Basic elements of the program include (1) research training designed to provide experience in utilizing the basic building blocks of research (experimental design, development and pre-testing of instruments, data analysis) and independent research competence; (2) an interdisciplinary orientation which takes students beyond their basic discipline and provides exposure to key theoretical concepts and methodological issues of the related biobehavioral sciences along with a biobehavioral conceptualization; (3) a program of enculturation and orientation to drug abuse, health and mental health settings; (4) opportunities to explore drug abuse topics from a medical biobehavioral perspective through courses offered by training faculty; and (5) opportunities for independent and mentored research around relevant questions in drug abuse behavior that can constitute significant learning experiences for postdoctoral fellows and a dissertation project for predoctoral trainees. The programs of postdoctoral fellows are individually tailored to their objectives and build on their previous research experience.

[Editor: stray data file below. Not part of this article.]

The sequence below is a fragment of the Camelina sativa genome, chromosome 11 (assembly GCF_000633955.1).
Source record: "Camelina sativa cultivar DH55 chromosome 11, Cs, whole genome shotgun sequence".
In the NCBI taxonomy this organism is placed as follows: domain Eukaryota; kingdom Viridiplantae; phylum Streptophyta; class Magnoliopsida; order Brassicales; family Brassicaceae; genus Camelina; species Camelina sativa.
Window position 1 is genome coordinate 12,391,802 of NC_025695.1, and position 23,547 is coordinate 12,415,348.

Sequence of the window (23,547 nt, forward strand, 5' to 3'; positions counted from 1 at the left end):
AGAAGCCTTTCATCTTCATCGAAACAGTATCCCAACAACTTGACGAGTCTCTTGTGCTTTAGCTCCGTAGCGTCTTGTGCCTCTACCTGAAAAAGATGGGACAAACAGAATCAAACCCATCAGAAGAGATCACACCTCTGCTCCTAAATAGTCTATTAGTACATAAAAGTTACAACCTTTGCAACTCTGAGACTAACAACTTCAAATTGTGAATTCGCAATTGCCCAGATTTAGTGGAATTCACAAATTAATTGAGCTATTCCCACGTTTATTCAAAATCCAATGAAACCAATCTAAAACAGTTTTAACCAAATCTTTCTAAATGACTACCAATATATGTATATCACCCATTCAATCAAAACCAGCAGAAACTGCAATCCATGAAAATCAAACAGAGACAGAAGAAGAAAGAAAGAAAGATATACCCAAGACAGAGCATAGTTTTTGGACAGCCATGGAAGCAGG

Program History